Common Activities that fulfil Common Subjects

Everyday we do things that are a type of schooling. When we encounter a problem, we figure it out. That is schooling! There are many activities that fulfill numerous common subjects such as Math, Science, etc… Here are a few.

Cooking incorporates math, motor skills, geography, reading, problem solving, and social studies. Never thought there was that much in just spaghetti dinner or pancakes for breakfast, eh? When we make a recipe, we first read the recipe. If it is something special from another country or region, we talk about from whence it came! When you help your child or if siblings are helping, it is Team Work. If you don’t have the correct measures, what can you use? Or how big does it need to be for the family, portions per person. Problem solving and lateral thinking is utilized. Math is achieved through the measures used and the amount of times you use it. Let alone the temperature of the oven with degrees and time to cook! Finally, motor skills are used to accurately pour, spoon, and stir the ingredients. Any recipe can fill these objectives and as the children get older, they can give you a break on cooking some meals!

Trips to Lakes and Rivers
Really this can be a trip to anywhere! For lakes and rivers, there is life science all around you. You can be more formal and bring a science set for gathering life or you could make it more informal with just observing and enjoying. Also, this would be a good time for fishing, crawdad hunting, and frog/tadpole hunting. Some other activities could be skipping rocks across the lake or calm river; there is a world of lessons there. Deciding which rocks work best according to size, shape, and weight! Also, how does throwing rocks affect the fish. Does it scare them away; will they hit the fish? Gives them critical thinking skills on how one action affects another. How about ecosystems? What are the surrounding ecosystems? How do they depend on each other? There are so many lessons, that this is where home schooling puts public school to shame. You can give your children schooling that will last a lifetime rather then summer to summer.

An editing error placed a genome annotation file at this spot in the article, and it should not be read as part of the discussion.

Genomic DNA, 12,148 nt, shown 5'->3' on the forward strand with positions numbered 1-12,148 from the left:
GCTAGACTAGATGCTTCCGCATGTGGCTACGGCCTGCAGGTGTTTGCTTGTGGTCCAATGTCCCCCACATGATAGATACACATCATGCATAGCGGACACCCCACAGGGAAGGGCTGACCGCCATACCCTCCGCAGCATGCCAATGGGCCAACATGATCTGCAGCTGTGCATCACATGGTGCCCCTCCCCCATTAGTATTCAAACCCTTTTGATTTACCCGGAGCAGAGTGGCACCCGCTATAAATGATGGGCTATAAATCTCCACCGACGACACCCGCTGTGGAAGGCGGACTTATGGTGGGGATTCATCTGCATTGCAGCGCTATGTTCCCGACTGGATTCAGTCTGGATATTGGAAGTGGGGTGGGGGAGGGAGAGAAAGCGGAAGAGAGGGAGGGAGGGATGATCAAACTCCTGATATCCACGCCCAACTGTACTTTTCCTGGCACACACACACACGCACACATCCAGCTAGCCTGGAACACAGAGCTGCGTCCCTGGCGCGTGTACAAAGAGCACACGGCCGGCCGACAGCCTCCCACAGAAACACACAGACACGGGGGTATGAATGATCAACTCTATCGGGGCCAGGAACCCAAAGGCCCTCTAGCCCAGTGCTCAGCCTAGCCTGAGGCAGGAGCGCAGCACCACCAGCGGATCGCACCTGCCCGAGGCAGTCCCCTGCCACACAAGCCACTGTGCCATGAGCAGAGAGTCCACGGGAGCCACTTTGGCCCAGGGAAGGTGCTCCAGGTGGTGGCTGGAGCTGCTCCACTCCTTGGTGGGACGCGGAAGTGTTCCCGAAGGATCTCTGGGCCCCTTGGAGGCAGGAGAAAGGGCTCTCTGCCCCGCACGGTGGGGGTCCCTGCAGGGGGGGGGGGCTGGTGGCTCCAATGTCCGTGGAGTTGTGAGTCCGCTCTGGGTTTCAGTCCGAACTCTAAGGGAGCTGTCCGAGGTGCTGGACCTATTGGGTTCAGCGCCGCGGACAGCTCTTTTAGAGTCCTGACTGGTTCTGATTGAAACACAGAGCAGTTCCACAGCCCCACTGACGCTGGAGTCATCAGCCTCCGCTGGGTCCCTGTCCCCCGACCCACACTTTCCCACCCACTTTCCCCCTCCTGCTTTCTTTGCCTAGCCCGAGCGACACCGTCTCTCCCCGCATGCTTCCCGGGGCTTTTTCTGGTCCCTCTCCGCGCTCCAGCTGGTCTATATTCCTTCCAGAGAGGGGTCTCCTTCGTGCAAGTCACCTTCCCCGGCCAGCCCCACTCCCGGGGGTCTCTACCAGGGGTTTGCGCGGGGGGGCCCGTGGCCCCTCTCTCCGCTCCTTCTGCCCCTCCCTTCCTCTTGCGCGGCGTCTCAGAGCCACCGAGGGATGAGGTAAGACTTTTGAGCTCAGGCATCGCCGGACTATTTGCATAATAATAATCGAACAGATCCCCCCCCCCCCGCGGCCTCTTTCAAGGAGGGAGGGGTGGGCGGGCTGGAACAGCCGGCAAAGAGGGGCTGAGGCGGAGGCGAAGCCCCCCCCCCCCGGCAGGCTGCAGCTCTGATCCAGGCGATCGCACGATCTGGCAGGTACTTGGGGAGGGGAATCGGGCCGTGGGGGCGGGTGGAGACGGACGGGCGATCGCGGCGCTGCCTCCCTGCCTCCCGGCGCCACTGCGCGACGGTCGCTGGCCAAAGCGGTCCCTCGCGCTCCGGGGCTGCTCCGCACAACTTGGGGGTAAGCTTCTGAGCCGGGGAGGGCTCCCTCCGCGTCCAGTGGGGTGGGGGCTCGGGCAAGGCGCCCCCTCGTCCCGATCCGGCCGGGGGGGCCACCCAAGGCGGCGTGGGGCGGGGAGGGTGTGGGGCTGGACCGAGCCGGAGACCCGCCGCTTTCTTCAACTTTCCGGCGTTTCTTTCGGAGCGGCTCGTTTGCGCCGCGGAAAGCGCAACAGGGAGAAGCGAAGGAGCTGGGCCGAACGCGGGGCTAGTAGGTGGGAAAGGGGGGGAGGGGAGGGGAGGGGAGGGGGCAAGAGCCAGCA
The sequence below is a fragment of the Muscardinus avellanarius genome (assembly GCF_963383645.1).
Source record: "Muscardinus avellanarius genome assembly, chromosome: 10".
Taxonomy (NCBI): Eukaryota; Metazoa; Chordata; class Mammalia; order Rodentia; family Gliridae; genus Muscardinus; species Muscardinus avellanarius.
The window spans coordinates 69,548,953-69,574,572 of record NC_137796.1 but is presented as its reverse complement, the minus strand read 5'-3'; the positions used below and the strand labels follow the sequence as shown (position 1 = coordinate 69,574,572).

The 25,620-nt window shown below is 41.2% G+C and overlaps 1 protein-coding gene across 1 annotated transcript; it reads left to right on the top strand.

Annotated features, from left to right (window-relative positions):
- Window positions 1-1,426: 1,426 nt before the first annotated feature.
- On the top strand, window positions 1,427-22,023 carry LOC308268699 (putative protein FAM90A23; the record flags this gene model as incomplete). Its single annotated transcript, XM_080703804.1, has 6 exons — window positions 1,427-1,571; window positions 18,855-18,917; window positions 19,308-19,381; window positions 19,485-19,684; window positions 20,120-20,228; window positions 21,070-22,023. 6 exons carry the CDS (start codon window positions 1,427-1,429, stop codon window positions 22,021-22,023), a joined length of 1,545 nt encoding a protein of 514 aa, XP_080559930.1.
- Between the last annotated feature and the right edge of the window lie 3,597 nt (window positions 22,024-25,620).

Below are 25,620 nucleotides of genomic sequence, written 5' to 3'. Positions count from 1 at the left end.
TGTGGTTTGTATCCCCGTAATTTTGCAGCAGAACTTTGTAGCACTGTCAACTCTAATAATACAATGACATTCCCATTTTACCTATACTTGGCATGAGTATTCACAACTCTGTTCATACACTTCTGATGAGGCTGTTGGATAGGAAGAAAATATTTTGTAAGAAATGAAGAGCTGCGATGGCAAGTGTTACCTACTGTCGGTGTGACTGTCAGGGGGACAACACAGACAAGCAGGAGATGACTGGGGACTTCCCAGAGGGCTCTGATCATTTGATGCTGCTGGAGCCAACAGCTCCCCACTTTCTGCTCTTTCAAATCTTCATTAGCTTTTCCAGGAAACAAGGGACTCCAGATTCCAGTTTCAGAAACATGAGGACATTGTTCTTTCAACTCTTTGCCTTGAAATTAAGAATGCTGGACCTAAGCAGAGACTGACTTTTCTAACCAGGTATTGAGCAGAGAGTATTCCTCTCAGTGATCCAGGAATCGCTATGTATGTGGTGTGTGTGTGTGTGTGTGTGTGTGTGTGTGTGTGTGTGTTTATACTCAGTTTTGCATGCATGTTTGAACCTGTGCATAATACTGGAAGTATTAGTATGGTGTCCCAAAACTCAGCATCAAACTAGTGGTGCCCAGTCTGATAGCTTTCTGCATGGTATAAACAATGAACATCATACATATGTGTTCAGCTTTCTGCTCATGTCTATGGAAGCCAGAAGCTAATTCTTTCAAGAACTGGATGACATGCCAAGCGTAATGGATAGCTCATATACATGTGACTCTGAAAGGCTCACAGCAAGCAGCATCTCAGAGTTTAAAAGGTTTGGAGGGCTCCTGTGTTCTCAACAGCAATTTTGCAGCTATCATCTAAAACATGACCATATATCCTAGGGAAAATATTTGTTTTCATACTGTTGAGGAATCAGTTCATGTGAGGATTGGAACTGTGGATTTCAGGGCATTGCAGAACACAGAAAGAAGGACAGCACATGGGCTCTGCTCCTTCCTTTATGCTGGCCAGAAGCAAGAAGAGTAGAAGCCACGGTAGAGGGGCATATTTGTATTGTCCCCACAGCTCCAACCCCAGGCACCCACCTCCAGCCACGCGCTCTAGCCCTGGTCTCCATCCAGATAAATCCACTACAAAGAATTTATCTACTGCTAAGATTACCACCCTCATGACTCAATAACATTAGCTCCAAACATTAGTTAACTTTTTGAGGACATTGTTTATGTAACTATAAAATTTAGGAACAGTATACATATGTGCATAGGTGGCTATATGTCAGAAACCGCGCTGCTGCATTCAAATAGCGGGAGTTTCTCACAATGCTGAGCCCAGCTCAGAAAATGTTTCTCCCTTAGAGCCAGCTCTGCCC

Camping teaches children those ever-important survival skills. Even if it is just in the back yard, children love to camp. From setting up camp to starting a fire to making food last for a period of time to having to wash up and use nature’s restroom, camping is FUN! Again you can make it a formal lesson or just make it a fun lesson, either way you can make a fun way to school! To make it formal, try to do everything without using electricity. Discuss how our Ancestors used to live, how to live in the wilderness and how it is important to keep these skills. Camping is just an amazing lesson in itself!

Writing Letters
Re-find the lost art of letter writing. You could incorporate your entire English and Writing lesson in just writing letters. Kids love to write and receive letters. A pen pal list or family would be great! The best route is to do regular writing techniques such as brainstorming, rough draft, and final draft writing. The idea is to make it so the letter looks polished. When the child comes to a word he or she
does not know how to spell, make them look it up in the dictionary. When you proof their rough draft, go over punctuation, capitalization, and grammar. After a while they will learn all the rules to writing. Make it a special day ever week to send letters. Grandma and Grandpa or Aunts, Uncles, and Cousins LOVE to receive letters. This is a great way to communicate and children learn the value of family contact.